Sebastian Vettel could have been a McLaren-Mercedes driver in 2008 when negotiations took place between the two parties, but an agreement did not materialise according to the man charged with trying to do so.
At the time, Norbert Haug ran Mercedes motor sport and wore a big wig in the Formula 1 paddock while the German company was powering McLaren – the best cars at the time.
Vettel was Toro Rosso’s promising youngster who was making waves after BMW-Sauber inexplicably released him to Red Bull in 2007, when he had finished eighth in the US Grand Prix on his debut at 19 years and 53 days. He was the youngest ever to do so in the sport’s history.
It was a deal from a race in which he had replaced the injured Robert Kubica. Many took note and Red Bull came knocking; four races later, Vettel was at Toro Rosso and Scott Speed out. But before that happened, Vettel’s performance also piqued Haug’s interest.
“I negotiated with Sebastian when he was at Toro Rosso,” he revealed in an interview with F1-Insider, recalling how he had tried to lure Vettel to McLaren-Mercedes, before choosing Heikki Kovalainen to be Lewis Hamilton’s team-mate in 2008.
Haug continued: “Who knows how the history of Formula One would have developed if we had reached an agreement at the time. But at the top, everyone negotiates with everyone at some point and those who don’t admit it keep it to themselves. But it’s always true. ”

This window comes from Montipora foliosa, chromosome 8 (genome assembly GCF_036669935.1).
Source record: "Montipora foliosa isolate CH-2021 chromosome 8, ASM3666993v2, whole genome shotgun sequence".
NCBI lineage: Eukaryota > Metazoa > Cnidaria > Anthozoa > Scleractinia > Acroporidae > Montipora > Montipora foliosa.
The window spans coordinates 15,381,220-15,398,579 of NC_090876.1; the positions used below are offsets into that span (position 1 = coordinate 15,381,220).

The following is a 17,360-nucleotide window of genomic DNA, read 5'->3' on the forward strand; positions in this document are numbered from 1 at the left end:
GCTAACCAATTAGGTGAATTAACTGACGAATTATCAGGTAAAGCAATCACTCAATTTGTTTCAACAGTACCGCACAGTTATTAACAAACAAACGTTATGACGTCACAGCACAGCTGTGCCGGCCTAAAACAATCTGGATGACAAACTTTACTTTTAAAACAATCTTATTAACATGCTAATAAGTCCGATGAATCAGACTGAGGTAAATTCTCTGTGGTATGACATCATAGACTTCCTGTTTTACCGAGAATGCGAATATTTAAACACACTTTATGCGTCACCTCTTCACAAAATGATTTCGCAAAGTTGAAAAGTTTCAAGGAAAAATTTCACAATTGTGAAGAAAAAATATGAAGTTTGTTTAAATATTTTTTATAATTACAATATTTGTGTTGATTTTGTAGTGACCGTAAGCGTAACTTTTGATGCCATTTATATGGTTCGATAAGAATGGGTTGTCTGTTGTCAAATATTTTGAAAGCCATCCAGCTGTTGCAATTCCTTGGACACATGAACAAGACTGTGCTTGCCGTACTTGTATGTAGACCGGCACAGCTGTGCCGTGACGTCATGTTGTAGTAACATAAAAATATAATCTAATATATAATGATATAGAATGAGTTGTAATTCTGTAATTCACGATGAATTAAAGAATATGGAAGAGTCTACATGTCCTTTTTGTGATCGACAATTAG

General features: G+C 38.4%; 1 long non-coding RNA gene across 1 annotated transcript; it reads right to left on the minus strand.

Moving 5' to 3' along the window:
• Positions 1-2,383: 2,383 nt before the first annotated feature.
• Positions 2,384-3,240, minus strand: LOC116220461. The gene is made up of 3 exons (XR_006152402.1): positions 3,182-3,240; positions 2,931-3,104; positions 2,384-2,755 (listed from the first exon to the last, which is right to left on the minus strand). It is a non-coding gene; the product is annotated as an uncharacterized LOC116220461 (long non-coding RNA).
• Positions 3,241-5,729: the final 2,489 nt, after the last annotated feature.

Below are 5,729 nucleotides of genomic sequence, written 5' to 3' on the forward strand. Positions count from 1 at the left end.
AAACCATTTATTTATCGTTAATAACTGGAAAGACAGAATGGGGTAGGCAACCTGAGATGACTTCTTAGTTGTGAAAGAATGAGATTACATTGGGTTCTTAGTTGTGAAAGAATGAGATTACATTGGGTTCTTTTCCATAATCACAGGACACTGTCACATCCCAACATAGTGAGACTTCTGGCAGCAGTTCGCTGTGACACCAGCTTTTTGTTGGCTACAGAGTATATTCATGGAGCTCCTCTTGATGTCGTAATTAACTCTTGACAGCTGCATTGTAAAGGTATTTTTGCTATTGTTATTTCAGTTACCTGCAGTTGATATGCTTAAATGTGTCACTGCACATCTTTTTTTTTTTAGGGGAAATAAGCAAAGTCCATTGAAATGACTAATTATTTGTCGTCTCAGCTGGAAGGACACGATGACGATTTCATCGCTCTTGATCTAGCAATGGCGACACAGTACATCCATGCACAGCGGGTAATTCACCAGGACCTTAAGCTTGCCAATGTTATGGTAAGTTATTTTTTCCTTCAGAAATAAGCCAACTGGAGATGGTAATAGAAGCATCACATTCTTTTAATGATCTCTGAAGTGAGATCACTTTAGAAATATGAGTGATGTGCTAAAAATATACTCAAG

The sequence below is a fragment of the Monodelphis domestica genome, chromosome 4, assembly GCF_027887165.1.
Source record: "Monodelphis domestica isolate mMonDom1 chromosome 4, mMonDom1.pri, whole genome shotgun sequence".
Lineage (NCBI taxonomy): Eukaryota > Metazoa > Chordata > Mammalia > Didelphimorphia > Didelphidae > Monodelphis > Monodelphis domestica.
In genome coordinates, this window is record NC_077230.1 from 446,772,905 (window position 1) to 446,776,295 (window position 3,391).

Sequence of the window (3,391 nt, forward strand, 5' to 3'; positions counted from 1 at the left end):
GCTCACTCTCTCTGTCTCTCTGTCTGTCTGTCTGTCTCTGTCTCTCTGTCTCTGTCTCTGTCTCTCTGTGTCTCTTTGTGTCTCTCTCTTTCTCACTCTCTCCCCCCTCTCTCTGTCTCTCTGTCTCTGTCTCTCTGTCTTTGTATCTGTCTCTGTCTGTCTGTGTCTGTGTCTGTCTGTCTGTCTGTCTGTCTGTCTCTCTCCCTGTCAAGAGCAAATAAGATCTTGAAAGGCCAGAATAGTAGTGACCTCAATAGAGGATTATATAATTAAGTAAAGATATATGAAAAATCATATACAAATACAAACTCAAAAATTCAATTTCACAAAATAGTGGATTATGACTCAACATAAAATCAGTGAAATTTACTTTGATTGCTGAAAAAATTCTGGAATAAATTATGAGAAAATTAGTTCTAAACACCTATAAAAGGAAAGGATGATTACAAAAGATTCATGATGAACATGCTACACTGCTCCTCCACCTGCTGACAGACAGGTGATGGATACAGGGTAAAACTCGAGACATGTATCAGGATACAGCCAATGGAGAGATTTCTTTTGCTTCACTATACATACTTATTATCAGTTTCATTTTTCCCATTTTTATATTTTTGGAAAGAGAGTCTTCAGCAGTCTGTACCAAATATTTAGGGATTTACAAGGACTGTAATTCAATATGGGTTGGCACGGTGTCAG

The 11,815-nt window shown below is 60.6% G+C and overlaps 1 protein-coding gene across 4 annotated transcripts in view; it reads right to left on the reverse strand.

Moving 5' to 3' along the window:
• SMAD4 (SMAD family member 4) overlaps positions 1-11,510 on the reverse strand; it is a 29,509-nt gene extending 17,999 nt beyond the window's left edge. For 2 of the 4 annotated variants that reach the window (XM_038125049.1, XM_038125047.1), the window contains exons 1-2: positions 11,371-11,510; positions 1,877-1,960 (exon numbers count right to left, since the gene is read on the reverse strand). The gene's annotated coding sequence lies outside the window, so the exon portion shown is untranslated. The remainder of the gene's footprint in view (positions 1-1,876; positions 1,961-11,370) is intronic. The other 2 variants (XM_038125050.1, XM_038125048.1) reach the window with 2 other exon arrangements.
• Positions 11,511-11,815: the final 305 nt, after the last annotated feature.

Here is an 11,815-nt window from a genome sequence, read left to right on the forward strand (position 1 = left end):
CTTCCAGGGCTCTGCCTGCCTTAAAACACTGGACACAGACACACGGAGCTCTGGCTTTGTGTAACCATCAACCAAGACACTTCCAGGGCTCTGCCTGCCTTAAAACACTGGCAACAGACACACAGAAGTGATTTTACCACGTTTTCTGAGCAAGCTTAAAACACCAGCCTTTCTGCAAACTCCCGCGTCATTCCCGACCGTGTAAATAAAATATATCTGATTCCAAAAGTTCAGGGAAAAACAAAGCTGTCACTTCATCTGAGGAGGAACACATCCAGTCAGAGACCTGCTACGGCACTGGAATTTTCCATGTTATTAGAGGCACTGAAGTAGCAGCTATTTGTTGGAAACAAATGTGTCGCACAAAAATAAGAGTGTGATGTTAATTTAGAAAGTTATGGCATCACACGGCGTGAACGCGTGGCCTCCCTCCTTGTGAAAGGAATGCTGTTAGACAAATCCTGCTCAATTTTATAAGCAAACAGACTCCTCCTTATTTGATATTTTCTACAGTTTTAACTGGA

While Hamilton won in 2008 afterwards, he had to watch Seb rewrite the history books before going to four F1 world championships in as many years with Red Bull.
A decade later, the Vettel-Ferrari divorce that takes place live every Grand Prix weekend makes watching it painful, as do Seb’s antics in the heat of the action. Ask the question: what’s wrong?
Haug ventured: “Anyone who is angry will say: everything. But of course that is not true at all. Just as Mercedes managed to create the ideal conditions for Lewis Hamilton’s victories and world titles, Ferrari failed to do the same for Sebastian Vettel.
“The last time Ferrari won the title – the oldest among us remember it – was in 2007. And if we hadn’t been stupid enough at the time not to oppose Lewis Hamilton in time for the Chinese Grand Prix, he certainly wouldn’t have landed in the gravel pit at the entrance to the pits and would have had the only missing point at the end of the world title.
“Before 2007 there were five Michael Schumacher Ferrari titles in a row from 2000 to 2004, and before that for 21 years – since 1979 and Jody Scheckter – nothing.
“It is not presumptuous to say that Ferrari outside the Schumacher era and after the Niki Lauda era in the 1970s didn’t break much. I love and appreciate Ferrari, but no amount of love and appreciation can destroy the facts.
The reality is that today at the age of 33, Vettel is unmotivated after his nasty dismissal from Maranello, although a deal with Aston Martin is allegedly pending, there is a persistent suggestion that he will take a sabbatical in 2021.
But, whatever happens, between the following Belgian Grand Prix weekend and his departure at the end of the season, Haug’s advice is: “Sebastian must absolutely show that he has his fast and talented team-mate Charles Leclerc under control or he is at least his equal.
“Those who are regularly left behind by their team-mates are the second choice in Formula One, which is by no means my opinion, but the law of the industry,” explained Haug, who was Mercedes’ motorsport boss for 20 years.